Dodge Caliber, 2010
The Dodge Caliber is a five-door C-segment hatchback that combines a sporty coupe-like profile with the strength, stance and functionality of an SUV. It features an all-new refined interior and Common-rail Diesel (CRD) engine to satisfy the needs of discerning international customers.
This all-new Euro V capable engine is paired to a six-speed manual transmission and produces 120 kW (163 hp DIN) and 320 Nm (236 lb.-ft.), delivering 16 percent more power, 3 percent more torque and 25 percent more towing capability (1500 kg) compared with the previous diesel engine. Forged steel connecting rods, aluminum head and pistons, and fourth-generation direct-injection system provide durability, weight reduction and performance. Passenger refinement also improves as dual balance shafts and sound-deadening materials reduce the diesel engine's vibration and harshness by 25 percent compared with the previous Dodge Caliber CRD.
Two World Engine offerings (2.0- and 2.4-liter) deliver power and refinement thanks to dual Variable-valve Timing (VVT) and an intake manifold design with flow control valves. Combined, these features produce more power, better fuel economy and a smoother, quieter operation than engines without them. The 2.0-liter World Engine replaces the 1.8-liter engine, delivering 4 percent more power (115 kW /156 hp DIN) and 13 percent more torque (190 Nm / 140 lb.-ft.). For even greater performance, the 2.4-liter four-cylinder engine delivers 125 kW (170 hp DIN) and 220 Nm (162 lb.-ft.) of torque.
The new Dodge Caliber debuts at the 2009 International Motor Show (IAA) in Frankfurt, featuring an all-new refined interior with a more harmonious design aesthetic executed with premium materials and craftsmanship. An all-new designed instrument panel features a more integrated look and includes additional cubby space, center storage bin and larger climate controls. Bright satin silver accents add contrast to Dodge Caliber's interior design, while chromed accents brighten heating, ventilation and air conditioning (HVAC) vents, shift bezel, door handles and cluster rings. New door-trim panels and center console with armrest split-lid feature padded soft-touch materials for improved passenger comfort.
In addition, the Dodge Caliber offers an array of unique interior features in its segment, including Chill Zone cooled-beverage storage bin, Uconnect Navigation with voice commands, iPod Control, rechargeable LED flashlight and an available MusicGate Power Sound Group, which includes two articulating speakers packaged in the liftgate that swing down for tailgating and other activities.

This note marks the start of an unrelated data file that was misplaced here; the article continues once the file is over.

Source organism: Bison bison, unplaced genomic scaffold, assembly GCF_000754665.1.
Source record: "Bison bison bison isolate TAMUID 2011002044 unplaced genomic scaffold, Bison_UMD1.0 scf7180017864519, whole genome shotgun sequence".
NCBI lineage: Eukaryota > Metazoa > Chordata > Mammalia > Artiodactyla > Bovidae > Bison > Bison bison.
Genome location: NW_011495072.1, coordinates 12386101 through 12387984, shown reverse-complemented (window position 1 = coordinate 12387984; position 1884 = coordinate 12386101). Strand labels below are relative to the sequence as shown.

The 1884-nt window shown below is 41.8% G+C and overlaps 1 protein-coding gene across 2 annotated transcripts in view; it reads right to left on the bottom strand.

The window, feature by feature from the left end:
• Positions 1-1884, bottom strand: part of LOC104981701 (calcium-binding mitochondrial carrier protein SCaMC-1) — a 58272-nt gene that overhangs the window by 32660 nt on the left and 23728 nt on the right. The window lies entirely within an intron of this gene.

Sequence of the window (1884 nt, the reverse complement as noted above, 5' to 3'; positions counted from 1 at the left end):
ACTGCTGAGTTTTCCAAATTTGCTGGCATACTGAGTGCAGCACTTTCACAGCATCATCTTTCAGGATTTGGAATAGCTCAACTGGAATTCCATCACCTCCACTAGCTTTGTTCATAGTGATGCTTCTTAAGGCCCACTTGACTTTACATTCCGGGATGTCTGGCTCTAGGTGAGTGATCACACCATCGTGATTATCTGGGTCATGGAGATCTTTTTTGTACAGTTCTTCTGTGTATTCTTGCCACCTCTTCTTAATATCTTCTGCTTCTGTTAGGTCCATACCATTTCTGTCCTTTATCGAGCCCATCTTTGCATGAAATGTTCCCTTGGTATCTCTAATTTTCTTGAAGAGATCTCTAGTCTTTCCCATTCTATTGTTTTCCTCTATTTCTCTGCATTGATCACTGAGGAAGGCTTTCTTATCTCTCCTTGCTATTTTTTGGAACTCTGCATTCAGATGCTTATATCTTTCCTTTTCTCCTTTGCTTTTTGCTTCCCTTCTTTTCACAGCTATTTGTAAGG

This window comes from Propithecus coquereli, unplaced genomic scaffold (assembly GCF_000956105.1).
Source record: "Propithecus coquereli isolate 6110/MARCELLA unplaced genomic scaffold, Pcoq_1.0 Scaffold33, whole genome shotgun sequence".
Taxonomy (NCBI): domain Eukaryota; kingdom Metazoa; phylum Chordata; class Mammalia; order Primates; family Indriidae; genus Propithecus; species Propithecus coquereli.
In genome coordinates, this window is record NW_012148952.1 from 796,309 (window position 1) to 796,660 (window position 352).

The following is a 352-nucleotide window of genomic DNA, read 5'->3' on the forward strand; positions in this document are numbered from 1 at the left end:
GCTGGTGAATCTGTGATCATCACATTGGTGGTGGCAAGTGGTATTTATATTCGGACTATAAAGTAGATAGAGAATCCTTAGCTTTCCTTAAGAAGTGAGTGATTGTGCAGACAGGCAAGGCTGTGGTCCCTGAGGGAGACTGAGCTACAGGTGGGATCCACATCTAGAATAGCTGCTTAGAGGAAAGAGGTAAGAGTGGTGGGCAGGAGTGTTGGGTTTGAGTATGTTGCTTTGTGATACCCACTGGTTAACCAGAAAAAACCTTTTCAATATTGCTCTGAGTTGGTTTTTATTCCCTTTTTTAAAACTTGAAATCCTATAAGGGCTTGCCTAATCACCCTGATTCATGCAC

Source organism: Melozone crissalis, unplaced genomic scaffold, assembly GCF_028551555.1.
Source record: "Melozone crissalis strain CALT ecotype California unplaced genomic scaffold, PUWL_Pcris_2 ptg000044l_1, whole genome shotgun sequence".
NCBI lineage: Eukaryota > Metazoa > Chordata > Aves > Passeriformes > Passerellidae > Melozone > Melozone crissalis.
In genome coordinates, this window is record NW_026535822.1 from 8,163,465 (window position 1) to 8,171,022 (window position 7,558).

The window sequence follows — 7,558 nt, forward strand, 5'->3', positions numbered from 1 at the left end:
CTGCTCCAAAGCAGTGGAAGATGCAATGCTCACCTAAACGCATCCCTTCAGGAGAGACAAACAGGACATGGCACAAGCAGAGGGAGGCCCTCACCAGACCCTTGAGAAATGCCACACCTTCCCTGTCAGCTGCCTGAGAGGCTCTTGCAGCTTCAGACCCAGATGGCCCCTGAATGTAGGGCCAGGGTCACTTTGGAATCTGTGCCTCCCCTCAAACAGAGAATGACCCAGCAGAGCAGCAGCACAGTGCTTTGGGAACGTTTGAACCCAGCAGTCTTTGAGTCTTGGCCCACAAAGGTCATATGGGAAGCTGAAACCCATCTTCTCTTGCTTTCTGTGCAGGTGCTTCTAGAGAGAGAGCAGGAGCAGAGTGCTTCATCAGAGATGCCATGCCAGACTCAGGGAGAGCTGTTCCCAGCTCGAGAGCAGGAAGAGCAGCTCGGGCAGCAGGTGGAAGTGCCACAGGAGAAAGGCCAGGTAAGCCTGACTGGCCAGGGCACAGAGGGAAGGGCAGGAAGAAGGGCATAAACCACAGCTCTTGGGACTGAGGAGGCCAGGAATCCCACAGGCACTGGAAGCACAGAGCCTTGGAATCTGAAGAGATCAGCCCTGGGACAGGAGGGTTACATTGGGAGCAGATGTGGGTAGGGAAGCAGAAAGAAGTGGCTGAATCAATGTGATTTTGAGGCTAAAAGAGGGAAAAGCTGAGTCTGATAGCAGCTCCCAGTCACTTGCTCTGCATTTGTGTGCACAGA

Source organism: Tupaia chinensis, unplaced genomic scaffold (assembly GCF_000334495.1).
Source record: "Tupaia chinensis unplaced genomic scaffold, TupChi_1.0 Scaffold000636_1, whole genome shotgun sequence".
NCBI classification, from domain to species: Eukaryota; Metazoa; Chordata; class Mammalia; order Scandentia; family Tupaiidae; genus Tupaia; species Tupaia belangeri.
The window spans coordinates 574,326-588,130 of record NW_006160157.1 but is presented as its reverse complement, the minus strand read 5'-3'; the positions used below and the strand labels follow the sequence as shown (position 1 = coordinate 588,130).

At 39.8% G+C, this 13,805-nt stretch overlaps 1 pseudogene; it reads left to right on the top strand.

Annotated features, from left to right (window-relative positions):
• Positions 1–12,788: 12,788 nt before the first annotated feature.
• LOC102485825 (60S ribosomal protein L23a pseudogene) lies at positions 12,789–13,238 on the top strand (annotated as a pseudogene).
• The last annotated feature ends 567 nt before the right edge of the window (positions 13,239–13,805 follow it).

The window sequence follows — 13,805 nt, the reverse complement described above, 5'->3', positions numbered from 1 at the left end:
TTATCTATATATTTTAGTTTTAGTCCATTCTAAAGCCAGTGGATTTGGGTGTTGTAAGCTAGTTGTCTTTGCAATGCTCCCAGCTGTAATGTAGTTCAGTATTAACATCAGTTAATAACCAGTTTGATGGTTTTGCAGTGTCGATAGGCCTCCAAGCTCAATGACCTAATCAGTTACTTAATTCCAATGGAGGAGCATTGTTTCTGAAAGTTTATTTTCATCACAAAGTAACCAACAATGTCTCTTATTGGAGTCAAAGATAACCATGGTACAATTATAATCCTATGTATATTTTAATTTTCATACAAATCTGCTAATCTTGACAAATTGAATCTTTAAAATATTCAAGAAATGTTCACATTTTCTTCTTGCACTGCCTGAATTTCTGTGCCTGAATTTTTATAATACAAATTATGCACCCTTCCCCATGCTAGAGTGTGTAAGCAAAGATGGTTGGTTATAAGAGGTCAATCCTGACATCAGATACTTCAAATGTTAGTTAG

Types of Car Accident Injuries
There are many different causes for car accidents, each of which are likely to lead to a variety of injuries. Some of the most common car accidents that occur include:
Rear Impact: If you hit someone from behind, or are hit from behind, you have been involved in a rear impact accident. Most often this occurs because someone has failed to brake in time, resulting in either a tap or a more significant rear impact accident. Nearly 30 percent of all car accidents in the U.S. are rear-impact collisions. When a rear impact collision occurs, the driver in the back is usually responsible because laws mandate that you drive a safe distance from the vehicle in front of you.
Side Impact: If you are hit in the side of your vehicle, you have experienced a side impact crash. Side impact accidents can happen when you “T-bone” another vehicle, meaning the front of your vehicle crashes into the side of another. You can also sideswipe another car by bumping into its side while changing lanes. Nearly 29 percent of all U.S. accidents are side-impact collisions. Proving fault often becomes an issue here- it can be hard to know which driver was in the wrong. A good car accident lawyer can help you collect photographic evidence of the scene or will hire an expert in accident reconstruction to act as your witness and to help you prove the fault of the other party.
Head-on Collision: If you hit another car front first, or if you hit a non-moving object with the front of your car, you have been involved in a head-on collision. Head-on collisions happen often when a driver falls asleep and slips into oncoming traffic. Other ways head-on collisions occur are where the driver is under the influence of drugs or alcohol, gets onto a freeway or a one-way street in the wrong direction, or loses control of their vehicle and skids into an oncoming lane. These accidents account for 2 percent of all U.S. collisions. The driver who was going the wrong way or who was drunk or asleep is generally at fault.
Rollover: If your car flips over in any way, or lands on its side, you have been involved in a rollover. Taller vehicles, like SUV’s and trucks, are more likely to experience rollovers than smaller cars. Nearly 2 percent of all accidents in the U.S. are rollovers. In some rollover accidents, you may be able to hold the manufacturer of the car responsible for a poor design or defects.
Runoff: These accidents usually involve only one car running off the road. This can happen when a driver is not paying attention, or swerves to avoid another vehicle or animal in the road. Runoffs account for 16 percent of all U.S. accidents. If you run off the road, you usually have no one to blame but yourself – unless another vehicle illegally got in your way or there was a problem with the road itself.
How an Auto Accident Attorney Can Help
No matter what the specific cause of your car accident injuries, a car accident attorney can help you prove fault and collect the damages you deserve.
Attorneys can be particularly helpful when injuries like whiplash or injuries involving hospitalization are involved. Car insurance companies will try to pay as little as possible, and an attorney can help you gather evidence and protect your rights by dealing directly with your insurer or by helping you to file a car accident lawsuit.